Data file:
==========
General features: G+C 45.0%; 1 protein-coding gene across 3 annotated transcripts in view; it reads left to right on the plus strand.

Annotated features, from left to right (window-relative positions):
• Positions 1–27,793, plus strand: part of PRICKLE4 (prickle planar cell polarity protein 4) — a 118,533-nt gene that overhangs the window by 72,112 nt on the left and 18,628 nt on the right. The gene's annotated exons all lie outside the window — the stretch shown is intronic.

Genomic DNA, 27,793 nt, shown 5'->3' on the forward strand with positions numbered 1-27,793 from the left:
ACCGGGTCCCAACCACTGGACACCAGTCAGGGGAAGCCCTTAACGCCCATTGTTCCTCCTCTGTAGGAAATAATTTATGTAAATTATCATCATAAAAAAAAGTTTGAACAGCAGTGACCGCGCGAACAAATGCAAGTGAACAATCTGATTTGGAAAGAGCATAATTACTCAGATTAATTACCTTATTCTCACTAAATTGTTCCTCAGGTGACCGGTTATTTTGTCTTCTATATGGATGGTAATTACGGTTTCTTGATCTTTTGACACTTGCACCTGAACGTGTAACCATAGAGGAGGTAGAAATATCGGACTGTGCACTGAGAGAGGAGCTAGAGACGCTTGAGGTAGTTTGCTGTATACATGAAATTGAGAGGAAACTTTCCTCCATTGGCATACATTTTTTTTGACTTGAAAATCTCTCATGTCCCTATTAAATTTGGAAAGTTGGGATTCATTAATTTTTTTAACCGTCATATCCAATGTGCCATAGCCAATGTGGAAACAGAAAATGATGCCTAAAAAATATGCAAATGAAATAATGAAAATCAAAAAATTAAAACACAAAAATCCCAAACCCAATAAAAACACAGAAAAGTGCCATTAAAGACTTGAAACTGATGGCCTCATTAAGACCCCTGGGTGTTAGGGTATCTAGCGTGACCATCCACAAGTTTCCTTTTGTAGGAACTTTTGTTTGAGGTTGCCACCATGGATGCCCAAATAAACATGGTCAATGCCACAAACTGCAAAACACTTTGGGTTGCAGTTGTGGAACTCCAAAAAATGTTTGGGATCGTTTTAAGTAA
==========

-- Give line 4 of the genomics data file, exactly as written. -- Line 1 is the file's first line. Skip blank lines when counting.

Genomic DNA, 27,793 nt, shown 5'->3' on the forward strand with positions numbered 1-27,793 from the left: